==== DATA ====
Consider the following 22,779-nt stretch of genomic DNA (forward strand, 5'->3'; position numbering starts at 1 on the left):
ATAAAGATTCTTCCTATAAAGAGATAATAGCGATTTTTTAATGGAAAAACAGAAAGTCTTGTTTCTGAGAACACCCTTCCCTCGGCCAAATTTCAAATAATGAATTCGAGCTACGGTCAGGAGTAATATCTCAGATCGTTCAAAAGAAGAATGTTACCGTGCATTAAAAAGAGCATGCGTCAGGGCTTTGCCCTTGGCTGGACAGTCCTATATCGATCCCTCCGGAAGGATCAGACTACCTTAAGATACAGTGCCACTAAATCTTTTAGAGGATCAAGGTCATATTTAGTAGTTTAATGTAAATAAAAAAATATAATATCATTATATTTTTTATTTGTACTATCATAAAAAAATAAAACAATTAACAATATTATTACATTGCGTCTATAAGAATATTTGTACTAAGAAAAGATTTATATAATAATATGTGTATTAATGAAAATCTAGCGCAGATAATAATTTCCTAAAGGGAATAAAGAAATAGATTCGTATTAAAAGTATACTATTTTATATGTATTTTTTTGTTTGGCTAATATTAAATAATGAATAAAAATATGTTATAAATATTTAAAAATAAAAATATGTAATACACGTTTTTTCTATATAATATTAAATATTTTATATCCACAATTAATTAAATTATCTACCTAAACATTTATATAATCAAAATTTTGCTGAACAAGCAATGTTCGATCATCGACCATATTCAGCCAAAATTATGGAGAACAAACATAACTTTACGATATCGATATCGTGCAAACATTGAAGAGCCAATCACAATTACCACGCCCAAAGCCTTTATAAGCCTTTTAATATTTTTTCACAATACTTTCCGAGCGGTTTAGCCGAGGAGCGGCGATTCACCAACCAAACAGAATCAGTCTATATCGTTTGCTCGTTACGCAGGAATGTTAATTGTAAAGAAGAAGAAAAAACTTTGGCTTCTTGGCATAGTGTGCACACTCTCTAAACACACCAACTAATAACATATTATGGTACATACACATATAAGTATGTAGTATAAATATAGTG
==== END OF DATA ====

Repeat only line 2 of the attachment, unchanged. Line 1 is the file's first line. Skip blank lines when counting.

ATAAAGATTCTTCCTATAAAGAGATAATAGCGATTTTTTAATGGAAAAACAGAAAGTCTTGTTTCTGAGAACACCCTTCCCTCGGCCAAATTTCAAATAATGAATTCGAGCTACGGTCAGGAGTAATATCTCAGATCGTTCAAAAGAAGAATGTTACCGTGCATTAAAAAGAGCATGCGTCAGGGCTTTGCCCTTGGCTGGACAGTCCTATATCGATCCCTCCGGAAGGATCAGACTACCTTAAGATACAGTGCCACTAAATCTTTTAGAGGATCAAGGTCATATTTAGTAGTTTAATGTAAATAAAAAAATATAATATCATTATATTTTTTATTTGTACTATCATAAAAAAATAAAACAATTAACAATATTATTACATTGCGTCTATAAGAATATTTGTACTAAGAAAAGATTTATATAATAATATGTGTATTAATGAAAATCTAGCGCAGATAATAATTTCCTAAAGGGAATAAAGAAATAGATTCGTATTAAAAGTATACTATTTTATATGTATTTTTTTGTTTGGCTAATATTAAATAATGAATAAAAATATGTTATAAATATTTAAAAATAAAAATATGTAATACACGTTTTTTCTATATAATATTAAATATTTTATATCCACAATTAATTAAATTATCTACCTAAACATTTATATAATCAAAATTTTGCTGAACAAGCAATGTTCGATCATCGACCATATTCAGCCAAAATTATGGAGAACAAACATAACTTTACGATATCGATATCGTGCAAACATTGAAGAGCCAATCACAATTACCACGCCCAAAGCCTTTATAAGCCTTTTAATATTTTTTCACAATACTTTCCGAGCGGTTTAGCCGAGGAGCGGCGATTCACCAACCAAACAGAATCAGTCTATATCGTTTGCTCGTTACGCAGGAATGTTAATTGTAAAGAAGAAGAAAAAACTTTGGCTTCTTGGCATAGTGTGCACACTCTCTAAACACACCAACTAATAACATATTATGGTACATACACATATAAGTATGTAGTATAAATATAGTG